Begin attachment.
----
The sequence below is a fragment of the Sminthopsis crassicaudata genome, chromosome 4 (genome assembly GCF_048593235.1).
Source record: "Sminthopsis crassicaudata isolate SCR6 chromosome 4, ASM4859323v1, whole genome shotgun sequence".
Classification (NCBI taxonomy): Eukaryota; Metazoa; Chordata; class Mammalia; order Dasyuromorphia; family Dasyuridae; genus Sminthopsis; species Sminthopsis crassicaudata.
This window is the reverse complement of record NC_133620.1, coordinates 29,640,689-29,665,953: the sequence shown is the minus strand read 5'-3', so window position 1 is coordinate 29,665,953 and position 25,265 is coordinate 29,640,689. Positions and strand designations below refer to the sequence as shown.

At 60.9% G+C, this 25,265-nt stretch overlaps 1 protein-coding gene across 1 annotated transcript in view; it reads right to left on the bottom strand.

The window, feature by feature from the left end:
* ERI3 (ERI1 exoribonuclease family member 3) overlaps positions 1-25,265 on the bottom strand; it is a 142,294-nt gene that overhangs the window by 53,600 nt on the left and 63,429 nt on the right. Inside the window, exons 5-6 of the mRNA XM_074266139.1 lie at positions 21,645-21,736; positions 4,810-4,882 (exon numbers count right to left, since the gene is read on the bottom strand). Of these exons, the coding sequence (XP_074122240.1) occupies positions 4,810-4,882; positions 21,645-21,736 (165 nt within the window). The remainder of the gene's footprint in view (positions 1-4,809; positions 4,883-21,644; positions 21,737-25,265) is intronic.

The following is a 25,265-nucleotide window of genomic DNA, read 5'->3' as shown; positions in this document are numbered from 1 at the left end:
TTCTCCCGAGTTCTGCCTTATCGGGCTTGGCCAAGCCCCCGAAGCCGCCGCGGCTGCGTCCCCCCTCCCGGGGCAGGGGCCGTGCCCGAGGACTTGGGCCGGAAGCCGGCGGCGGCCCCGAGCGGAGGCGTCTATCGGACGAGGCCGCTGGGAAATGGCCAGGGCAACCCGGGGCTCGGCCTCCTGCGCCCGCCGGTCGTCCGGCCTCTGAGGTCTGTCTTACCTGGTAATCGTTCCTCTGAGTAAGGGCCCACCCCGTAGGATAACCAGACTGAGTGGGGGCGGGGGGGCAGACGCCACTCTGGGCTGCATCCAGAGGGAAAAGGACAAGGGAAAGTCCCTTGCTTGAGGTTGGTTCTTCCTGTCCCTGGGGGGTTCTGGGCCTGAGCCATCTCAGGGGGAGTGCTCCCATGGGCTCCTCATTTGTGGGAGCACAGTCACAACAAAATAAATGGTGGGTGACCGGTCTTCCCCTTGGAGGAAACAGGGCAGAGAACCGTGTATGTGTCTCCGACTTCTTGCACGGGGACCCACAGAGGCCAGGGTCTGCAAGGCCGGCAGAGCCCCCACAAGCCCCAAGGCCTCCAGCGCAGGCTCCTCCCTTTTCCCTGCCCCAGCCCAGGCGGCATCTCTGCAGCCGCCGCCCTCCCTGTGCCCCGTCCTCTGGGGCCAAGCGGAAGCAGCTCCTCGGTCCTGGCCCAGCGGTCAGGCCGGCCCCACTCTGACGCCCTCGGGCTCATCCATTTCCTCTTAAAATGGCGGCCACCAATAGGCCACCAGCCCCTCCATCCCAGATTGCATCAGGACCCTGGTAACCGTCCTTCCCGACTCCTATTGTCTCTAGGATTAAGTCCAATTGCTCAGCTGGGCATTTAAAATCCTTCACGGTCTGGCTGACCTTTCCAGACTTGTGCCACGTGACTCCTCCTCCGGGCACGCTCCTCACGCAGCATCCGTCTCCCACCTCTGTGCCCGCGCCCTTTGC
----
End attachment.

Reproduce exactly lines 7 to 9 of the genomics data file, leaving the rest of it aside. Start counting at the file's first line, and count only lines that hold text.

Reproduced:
* ERI3 (ERI1 exoribonuclease family member 3) overlaps positions 1-25,265 on the bottom strand; it is a 142,294-nt gene that overhangs the window by 53,600 nt on the left and 63,429 nt on the right. Inside the window, exons 5-6 of the mRNA XM_074266139.1 lie at positions 21,645-21,736; positions 4,810-4,882 (exon numbers count right to left, since the gene is read on the bottom strand). Of these exons, the coding sequence (XP_074122240.1) occupies positions 4,810-4,882; positions 21,645-21,736 (165 nt within the window). The remainder of the gene's footprint in view (positions 1-4,809; positions 4,883-21,644; positions 21,737-25,265) is intronic.

The following is a 25,265-nucleotide window of genomic DNA, read 5'->3' as shown; positions in this document are numbered from 1 at the left end:
TTCTCCCGAGTTCTGCCTTATCGGGCTTGGCCAAGCCCCCGAAGCCGCCGCGGCTGCGTCCCCCCTCCCGGGGCAGGGGCCGTGCCCGAGGACTTGGGCCGGAAGCCGGCGGCGGCCCCGAGCGGAGGCGTCTATCGGACGAGGCCGCTGGGAAATGGCCAGGGCAACCCGGGGCTCGGCCTCCTGCGCCCGCCGGTCGTCCGGCCTCTGAGGTCTGTCTTACCTGGTAATCGTTCCTCTGAGTAAGGGCCCACCCCGTAGGATAACCAGACTGAGTGGGGGCGGGGGGGCAGACGCCACTCTGGGCTGCATCCAGAGGGAAAAGGACAAGGGAAAGTCCCTTGCTTGAGGTTGGTTCTTCCTGTCCCTGGGGGGTTCTGGGCCTGAGCCATCTCAGGGGGAGTGCTCCCATGGGCTCCTCATTTGTGGGAGCACAGTCACAACAAAATAAATGGTGGGTGACCGGTCTTCCCCTTGGAGGAAACAGGGCAGAGAACCGTGTATGTGTCTCCGACTTCTTGCACGGGGACCCACAGAGGCCAGGGTCTGCAAGGCCGGCAGAGCCCCCACAAGCCCCAAGGCCTCCAGCGCAGGCTCCTCCCTTTTCCCTGCCCCAGCCCAGGCGGCATCTCTGCAGCCGCCGCCCTCCCTGTGCCCCGTCCTCTGGGGCCAAGCGGAAGCAGCTCCTCGGTCCTGGCCCAGCGGTCAGGCCGGCCCCACTCTGACGCCCTCGGGCTCATCCATTTCCTCTTAAAATGGCGGCCACCAATAGGCCACCAGCCCCTCCATCCCAGATTGCATCAGGACCCTGGTAACCGTCCTTCCCGACTCCTATTGTCTCTAGGATTAAGTCCAATTGCTCAGCTGGGCATTTAAAATCCTTCACGGTCTGGCTGACCTTTCCAGACTTGTGCCACGTGACTCCTCCTCCGGGCACGCTCCTCACGCAGCATCCGTCTCCCACCTCTGTGCCCGCGCCCTTTGC